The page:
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EXPECT', verb transitive [Latin expecto; ex and specto, to look, that is, to reach forward, or to fix the eyes.]

1. To wait for.

The guards,

By me encamp'd on yonder hill, expect

Their motion.

[This sense, though often used by Gibbon, seems to be obsolescent.]

2. To look for; to have a previous apprehension of something future, whether good or evil; to entertain at least a slight belief that an event will happen. We expect a visit that has been promised. We expect money will be paid at the time it is due, though we are often disappointed.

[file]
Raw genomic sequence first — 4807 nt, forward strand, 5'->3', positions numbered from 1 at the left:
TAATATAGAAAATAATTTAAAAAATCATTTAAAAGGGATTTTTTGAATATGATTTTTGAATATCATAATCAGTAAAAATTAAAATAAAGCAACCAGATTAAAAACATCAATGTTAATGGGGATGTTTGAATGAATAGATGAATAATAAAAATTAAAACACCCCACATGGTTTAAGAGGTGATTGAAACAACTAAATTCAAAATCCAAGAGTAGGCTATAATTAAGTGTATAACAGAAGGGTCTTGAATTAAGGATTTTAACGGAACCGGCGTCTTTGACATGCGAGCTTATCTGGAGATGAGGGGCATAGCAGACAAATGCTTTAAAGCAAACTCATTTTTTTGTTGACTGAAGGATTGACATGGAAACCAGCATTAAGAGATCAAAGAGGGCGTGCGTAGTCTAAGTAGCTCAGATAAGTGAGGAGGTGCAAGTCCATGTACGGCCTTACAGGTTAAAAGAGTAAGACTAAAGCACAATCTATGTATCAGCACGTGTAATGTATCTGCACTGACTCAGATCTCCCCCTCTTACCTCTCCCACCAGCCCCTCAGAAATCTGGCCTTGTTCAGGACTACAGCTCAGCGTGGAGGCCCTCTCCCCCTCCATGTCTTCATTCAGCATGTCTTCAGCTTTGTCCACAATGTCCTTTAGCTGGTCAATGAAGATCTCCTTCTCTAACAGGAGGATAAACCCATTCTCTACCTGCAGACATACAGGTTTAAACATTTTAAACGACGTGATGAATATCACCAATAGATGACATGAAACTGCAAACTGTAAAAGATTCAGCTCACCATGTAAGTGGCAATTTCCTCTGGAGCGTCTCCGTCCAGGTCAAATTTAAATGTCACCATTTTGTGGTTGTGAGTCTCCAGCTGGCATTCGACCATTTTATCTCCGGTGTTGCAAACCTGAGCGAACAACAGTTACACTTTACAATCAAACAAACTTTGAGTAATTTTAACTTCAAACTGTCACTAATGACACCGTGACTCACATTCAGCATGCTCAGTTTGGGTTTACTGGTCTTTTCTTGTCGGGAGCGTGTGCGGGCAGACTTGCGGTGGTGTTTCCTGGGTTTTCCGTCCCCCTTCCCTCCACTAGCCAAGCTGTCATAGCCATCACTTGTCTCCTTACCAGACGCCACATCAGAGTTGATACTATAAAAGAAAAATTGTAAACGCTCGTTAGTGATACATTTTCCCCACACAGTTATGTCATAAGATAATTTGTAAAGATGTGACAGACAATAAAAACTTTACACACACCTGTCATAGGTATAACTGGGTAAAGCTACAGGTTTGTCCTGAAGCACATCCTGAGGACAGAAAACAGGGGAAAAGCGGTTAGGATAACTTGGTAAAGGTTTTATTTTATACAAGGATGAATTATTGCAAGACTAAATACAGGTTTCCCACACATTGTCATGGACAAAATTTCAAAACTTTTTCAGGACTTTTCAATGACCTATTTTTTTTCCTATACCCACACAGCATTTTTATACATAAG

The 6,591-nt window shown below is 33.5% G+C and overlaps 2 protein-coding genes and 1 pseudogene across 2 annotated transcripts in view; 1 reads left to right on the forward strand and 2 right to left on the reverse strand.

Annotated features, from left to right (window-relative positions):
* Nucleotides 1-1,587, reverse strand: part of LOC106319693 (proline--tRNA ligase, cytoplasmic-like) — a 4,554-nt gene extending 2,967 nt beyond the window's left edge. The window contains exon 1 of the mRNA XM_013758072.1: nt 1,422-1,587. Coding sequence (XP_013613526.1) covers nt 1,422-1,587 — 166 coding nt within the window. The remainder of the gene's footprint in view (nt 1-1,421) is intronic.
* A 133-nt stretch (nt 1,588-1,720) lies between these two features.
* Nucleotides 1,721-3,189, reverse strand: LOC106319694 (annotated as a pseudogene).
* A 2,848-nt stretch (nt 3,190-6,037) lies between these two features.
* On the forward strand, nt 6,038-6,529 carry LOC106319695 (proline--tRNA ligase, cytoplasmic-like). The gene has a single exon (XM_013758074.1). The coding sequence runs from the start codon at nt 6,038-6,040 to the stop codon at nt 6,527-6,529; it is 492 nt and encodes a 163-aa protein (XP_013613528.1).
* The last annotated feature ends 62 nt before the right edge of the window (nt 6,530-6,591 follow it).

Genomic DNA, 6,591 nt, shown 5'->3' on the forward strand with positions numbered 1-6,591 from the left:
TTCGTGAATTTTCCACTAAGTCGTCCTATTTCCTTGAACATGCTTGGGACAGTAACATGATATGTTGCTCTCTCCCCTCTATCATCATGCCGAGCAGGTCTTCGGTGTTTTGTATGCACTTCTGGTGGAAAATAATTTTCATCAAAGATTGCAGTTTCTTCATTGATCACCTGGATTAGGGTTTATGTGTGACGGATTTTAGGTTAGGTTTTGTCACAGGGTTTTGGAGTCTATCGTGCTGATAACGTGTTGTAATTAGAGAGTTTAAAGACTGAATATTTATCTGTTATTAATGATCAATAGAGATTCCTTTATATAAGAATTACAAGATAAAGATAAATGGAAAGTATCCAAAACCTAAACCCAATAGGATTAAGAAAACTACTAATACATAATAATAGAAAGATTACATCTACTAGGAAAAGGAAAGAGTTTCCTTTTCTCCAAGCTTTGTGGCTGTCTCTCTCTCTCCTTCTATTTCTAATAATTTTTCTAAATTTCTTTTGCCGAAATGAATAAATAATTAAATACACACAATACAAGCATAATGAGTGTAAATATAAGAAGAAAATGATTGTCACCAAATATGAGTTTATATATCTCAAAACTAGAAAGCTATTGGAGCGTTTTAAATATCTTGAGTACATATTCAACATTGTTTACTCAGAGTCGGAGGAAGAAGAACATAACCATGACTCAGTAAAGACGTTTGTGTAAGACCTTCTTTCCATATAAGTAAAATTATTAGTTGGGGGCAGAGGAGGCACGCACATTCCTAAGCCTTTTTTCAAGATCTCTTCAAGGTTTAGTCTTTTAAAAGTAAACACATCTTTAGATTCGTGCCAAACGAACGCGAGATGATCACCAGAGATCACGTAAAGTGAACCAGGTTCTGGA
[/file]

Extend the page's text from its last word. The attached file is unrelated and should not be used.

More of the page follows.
EXPECT, in its legitimate sense, always refers to a future event. The common phrase, I expect it was, is a vulgar as it is improper.